July 15, 2017 1:14 PM   Subscribe

Are there any differences between different brands of caffeine pills? Are they all the same, and the price differences just reflect marketing and packaging? Should I be scared of the ones that are packaged in a hyper-masculine way? I'm interested in users' experiences as well as pharma-geniuses'.

I need to buy caffeine pills. There are so many different brands. Some of them in packaging that seems a little scary to me and make me think they cut it with testosterone even though the ingredient list did not say so.

Has anyone experiences with different brands? Are there any noticeable differences?
posted by redwaterman to Health & Fitness (10 answers total) 2 users marked this as a favorite
I'd seriously doubt that any company would add extra expensive hormones that they don't list in the ingredients (also putting testosterone in a pill makes it effectively an illegal steroid), but in any case, I'd stick to the classics, like Nodoz or Jetalert, for your pill-form caffeination needs.
posted by dis_integration at 1:19 PM on July 15

I have to think caffeine is a commodity, such that you can just choose 50mg or 100mg or whatever dosage you want from the store brands or whatever's cheapest. Marketing and package design are likely greater contributors to the price than the cost of ingredients. Regardless, everything should be listed on the label.
posted by rhizome at 1:46 PM on July 15

Some of them in packaging that seems a little scary to me and make me think they cut it with testosterone even though the ingredient list did not say so.

this absolutely does not happen or it would be posted a million times on trans male forums.

Regardless, everything should be listed on the label.

why do you think this? They're not FDA regulated. Even relatively innocuous vitamins have been found not to contain the ingredients they claim.
posted by AFABulous at 2:21 PM on July 15 [3 favorites]

anyway, testosterone does not necessarily give you more energy
posted by AFABulous at 2:22 PM on July 15

It's all about the mg. The ProLab 200mg tabs that Amazon sells for $8 do in fact contain 200mg of caffeine, I've gone through a number of those over the years, and found them to be consistent. I expect that pretty much any brand will have the dose it claims, and nothing else except pill binder.
posted by slagheap at 2:39 PM on July 15 [1 favorite]

I have used Jet Alert for years and had nothing but positive experiences. No Doz is fine, and works pretty much the same. I would be very surprised to find that the "flashy" brands are cut with anything, and stay away mostly for price reasons. In the end caffeine is pretty much caffeine, it works as advertised. If there was a "problem" with any of the brands, I would suspect it would be watering down the dosage for profit.
posted by Query at 3:05 PM on July 15

Plain old NoDoze or the store brand should be fine.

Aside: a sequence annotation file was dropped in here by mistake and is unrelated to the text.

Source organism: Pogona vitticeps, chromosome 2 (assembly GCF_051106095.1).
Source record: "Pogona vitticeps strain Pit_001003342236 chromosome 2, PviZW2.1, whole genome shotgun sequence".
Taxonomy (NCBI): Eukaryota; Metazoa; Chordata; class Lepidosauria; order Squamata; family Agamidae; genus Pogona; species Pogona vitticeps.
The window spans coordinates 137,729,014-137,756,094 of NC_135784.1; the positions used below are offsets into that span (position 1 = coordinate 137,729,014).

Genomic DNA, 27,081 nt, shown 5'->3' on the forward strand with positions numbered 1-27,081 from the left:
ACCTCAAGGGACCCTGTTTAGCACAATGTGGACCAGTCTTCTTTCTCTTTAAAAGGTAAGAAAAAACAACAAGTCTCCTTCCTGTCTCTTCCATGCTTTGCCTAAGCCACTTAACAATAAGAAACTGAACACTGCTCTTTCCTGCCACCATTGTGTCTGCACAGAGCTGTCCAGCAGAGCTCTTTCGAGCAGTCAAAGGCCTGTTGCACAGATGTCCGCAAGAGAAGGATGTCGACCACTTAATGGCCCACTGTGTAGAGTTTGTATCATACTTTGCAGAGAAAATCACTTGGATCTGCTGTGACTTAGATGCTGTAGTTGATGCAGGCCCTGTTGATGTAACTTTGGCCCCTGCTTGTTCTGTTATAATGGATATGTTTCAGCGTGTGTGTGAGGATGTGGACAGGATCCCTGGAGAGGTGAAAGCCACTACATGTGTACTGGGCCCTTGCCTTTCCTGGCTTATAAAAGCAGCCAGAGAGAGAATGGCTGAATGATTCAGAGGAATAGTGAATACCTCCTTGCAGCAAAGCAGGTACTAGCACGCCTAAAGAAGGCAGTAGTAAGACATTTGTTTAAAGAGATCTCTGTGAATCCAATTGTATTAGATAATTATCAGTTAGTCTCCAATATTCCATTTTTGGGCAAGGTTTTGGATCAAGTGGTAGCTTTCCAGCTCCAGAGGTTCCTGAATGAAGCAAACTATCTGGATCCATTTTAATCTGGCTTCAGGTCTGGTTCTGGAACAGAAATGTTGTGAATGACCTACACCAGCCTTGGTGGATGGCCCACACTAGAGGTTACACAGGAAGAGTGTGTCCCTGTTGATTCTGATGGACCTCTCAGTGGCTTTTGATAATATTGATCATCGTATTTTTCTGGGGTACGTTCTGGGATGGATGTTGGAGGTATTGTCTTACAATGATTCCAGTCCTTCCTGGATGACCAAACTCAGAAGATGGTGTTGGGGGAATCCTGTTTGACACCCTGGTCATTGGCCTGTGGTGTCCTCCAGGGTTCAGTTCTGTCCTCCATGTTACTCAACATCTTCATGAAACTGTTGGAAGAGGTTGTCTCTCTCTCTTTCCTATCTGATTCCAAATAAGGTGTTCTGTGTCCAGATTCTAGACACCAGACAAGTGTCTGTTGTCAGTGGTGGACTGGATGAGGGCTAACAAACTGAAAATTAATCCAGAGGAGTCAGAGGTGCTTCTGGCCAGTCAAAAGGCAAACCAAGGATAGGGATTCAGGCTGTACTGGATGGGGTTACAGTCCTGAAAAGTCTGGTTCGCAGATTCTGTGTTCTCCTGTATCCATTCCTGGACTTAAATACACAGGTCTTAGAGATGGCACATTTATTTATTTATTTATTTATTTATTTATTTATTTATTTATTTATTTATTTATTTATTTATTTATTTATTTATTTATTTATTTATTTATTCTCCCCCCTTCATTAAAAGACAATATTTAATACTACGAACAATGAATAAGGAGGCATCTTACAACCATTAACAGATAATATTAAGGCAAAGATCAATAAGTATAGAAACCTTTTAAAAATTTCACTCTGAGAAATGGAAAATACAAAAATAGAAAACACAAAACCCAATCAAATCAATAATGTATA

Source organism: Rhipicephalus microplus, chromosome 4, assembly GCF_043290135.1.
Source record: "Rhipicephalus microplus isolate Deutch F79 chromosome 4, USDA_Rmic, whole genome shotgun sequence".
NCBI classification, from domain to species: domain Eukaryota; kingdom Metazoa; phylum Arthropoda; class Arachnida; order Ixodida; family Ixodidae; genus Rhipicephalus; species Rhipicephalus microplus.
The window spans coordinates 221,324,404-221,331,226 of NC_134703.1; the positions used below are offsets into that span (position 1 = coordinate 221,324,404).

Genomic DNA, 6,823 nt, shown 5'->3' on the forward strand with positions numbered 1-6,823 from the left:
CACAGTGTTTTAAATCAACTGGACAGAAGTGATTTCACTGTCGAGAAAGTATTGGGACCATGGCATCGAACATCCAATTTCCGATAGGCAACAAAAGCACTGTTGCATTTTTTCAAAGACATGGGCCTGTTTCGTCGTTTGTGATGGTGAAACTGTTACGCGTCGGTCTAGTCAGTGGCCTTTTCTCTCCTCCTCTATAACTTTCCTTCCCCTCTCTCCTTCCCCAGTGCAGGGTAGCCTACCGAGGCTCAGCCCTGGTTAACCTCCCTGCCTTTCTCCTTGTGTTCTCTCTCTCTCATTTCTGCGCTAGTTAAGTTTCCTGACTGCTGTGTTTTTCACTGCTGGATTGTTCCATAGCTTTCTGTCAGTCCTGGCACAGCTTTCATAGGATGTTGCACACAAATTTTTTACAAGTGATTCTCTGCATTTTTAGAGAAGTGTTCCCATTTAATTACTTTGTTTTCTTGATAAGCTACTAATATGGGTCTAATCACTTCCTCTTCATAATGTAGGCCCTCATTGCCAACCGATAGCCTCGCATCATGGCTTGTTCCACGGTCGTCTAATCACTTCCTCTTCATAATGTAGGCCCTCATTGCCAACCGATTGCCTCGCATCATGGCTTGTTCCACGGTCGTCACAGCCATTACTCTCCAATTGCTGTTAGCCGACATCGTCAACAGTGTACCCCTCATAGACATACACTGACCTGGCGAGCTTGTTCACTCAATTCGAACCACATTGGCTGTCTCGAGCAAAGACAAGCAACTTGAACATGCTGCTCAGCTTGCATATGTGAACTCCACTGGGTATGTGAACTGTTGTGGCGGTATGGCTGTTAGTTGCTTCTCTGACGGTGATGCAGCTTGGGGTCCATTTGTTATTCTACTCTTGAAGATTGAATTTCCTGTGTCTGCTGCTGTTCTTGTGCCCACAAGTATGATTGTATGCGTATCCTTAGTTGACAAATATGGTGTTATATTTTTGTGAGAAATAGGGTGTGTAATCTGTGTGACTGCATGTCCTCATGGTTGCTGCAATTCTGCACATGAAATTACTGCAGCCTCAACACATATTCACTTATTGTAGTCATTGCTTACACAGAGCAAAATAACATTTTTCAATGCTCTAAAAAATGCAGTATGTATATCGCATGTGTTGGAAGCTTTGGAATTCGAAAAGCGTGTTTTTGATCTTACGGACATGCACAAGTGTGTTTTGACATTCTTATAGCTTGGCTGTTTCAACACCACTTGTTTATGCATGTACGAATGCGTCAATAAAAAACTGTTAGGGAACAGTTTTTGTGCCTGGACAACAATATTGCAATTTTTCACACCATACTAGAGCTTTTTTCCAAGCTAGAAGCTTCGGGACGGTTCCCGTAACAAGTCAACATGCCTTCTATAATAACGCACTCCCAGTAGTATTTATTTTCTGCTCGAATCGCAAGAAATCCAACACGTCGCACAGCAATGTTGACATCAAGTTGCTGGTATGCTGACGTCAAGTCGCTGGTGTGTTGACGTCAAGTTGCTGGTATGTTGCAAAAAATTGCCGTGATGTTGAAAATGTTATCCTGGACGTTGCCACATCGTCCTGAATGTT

Canadian "supplements" are actually regulated and inspected, so if you're feeling super cautious, import something from Canada with a Natural Product Number (NPN). Totally legal/kosher. Getting "supplements" from the US into Canada is another matter. The US stuff has a even worse reputation than ones from China, of all places.

Database doesn't do instances, so just plug in Ingredient/Caffeine and it'll return all products with Caffeine as an active ingredient.

Check to see if there's other BS crap in the product like taurine or "amino acids" and avoid those.

The non-active ingredients are also listed so you could compare those too, if you want.

I've seen reagent-grade caffeine sold in bulk on eBay - a few pounds for, like, ten bucks? Depending on the manufacturer/distributor and how far i trust their analytical certificates (and either the synthesis or purification method) I'd be comfortable consuming that stuff orally.
posted by porpoise at 6:17 PM on July 15 [1 favorite]

It's all about the mg.

Sort of - back when I relied on these, I found that brands vary in the suspension used and that had knock-on effects on efficacy. No-Doz was the most consistent formulation, IMO. And, as others have pointed out - it's a barely regulated market, so caveat emptor and all that.

It may be that I have gotten delicate in my dotage, but I have found that natural sources (coffee/tea/etc) work better, are much less harsh, and come with a slower down.
posted by Pogo_Fuzzybutt at 6:42 PM on July 15 [1 favorite]

Yes, formulation and bioavailability do matter, so it's worth comparing your personal experience between reputable brands.

There is also relatively decent evidence to suggest that theanine (L-theanine, more specifically) supplementation has a statistically better than placebo effect in increasing the effectiveness of caffeine as a cognitive performance enhancer, and some (to my understanding less robust) evidence that it can reduce subjective "jitteriness" from caffeine. I think it's worth investigating a low dose theanine supplement if you're considering using caffeine for wakefulness.
posted by howfar at 7:31 AM on July 16

My friend and I have used multiple different Canadian and US brands over the years, in order to help us with migraine control.

The one thing I did notice was that some US caffeine pills sometimes use lactose as a filler, which was a definite no-no for my lactose intolerant friend! So do have a close look at the list of active and non-active ingredients for additional "fillers".
posted by Jade Dragon at 7:47 PM on July 16 [1 favorite]

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